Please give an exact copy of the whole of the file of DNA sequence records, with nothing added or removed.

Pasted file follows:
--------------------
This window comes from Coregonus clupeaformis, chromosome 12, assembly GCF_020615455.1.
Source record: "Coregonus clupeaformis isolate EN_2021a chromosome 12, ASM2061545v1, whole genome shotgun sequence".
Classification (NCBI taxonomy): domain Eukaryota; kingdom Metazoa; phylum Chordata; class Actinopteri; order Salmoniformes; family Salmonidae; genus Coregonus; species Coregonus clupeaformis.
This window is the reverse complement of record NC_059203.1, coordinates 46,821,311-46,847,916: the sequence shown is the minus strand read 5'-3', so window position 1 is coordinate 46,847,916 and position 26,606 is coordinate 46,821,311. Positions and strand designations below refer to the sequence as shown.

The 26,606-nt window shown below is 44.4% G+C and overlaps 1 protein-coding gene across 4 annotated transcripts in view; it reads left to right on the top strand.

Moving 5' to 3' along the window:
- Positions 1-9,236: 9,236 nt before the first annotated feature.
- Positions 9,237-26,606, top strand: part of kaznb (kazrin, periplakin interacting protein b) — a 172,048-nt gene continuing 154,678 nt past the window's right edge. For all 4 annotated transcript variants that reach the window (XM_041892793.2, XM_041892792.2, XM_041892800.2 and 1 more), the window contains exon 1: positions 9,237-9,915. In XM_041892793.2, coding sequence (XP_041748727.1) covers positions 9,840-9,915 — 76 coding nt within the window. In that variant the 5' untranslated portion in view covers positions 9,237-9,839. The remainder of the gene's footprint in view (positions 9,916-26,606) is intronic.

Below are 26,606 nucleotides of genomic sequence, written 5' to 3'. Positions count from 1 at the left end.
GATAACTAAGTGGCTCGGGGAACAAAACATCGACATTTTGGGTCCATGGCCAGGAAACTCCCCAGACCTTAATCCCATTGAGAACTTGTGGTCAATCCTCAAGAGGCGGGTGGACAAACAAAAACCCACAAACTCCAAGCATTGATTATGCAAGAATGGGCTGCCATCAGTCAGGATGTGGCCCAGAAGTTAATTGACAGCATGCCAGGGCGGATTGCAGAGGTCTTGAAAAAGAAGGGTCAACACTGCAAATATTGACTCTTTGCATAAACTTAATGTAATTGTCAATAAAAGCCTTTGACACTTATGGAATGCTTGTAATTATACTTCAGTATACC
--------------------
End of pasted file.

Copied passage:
This window comes from Coregonus clupeaformis, chromosome 12, assembly GCF_020615455.1.
Source record: "Coregonus clupeaformis isolate EN_2021a chromosome 12, ASM2061545v1, whole genome shotgun sequence".
Classification (NCBI taxonomy): domain Eukaryota; kingdom Metazoa; phylum Chordata; class Actinopteri; order Salmoniformes; family Salmonidae; genus Coregonus; species Coregonus clupeaformis.
This window is the reverse complement of record NC_059203.1, coordinates 46,821,311-46,847,916: the sequence shown is the minus strand read 5'-3', so window position 1 is coordinate 46,847,916 and position 26,606 is coordinate 46,821,311. Positions and strand designations below refer to the sequence as shown.

The 26,606-nt window shown below is 44.4% G+C and overlaps 1 protein-coding gene across 4 annotated transcripts in view; it reads left to right on the top strand.

Moving 5' to 3' along the window:
- Positions 1-9,236: 9,236 nt before the first annotated feature.
- Positions 9,237-26,606, top strand: part of kaznb (kazrin, periplakin interacting protein b) — a 172,048-nt gene continuing 154,678 nt past the window's right edge. For all 4 annotated transcript variants that reach the window (XM_041892793.2, XM_041892792.2, XM_041892800.2 and 1 more), the window contains exon 1: positions 9,237-9,915. In XM_041892793.2, coding sequence (XP_041748727.1) covers positions 9,840-9,915 — 76 coding nt within the window. In that variant the 5' untranslated portion in view covers positions 9,237-9,839. The remainder of the gene's footprint in view (positions 9,916-26,606) is intronic.

Below are 26,606 nucleotides of genomic sequence, written 5' to 3'. Positions count from 1 at the left end.
GATAACTAAGTGGCTCGGGGAACAAAACATCGACATTTTGGGTCCATGGCCAGGAAACTCCCCAGACCTTAATCCCATTGAGAACTTGTGGTCAATCCTCAAGAGGCGGGTGGACAAACAAAAACCCACAAACTCCAAGCATTGATTATGCAAGAATGGGCTGCCATCAGTCAGGATGTGGCCCAGAAGTTAATTGACAGCATGCCAGGGCGGATTGCAGAGGTCTTGAAAAAGAAGGGTCAACACTGCAAATATTGACTCTTTGCATAAACTTAATGTAATTGTCAATAAAAGCCTTTGACACTTATGGAATGCTTGTAATTATACTTCAGTATACC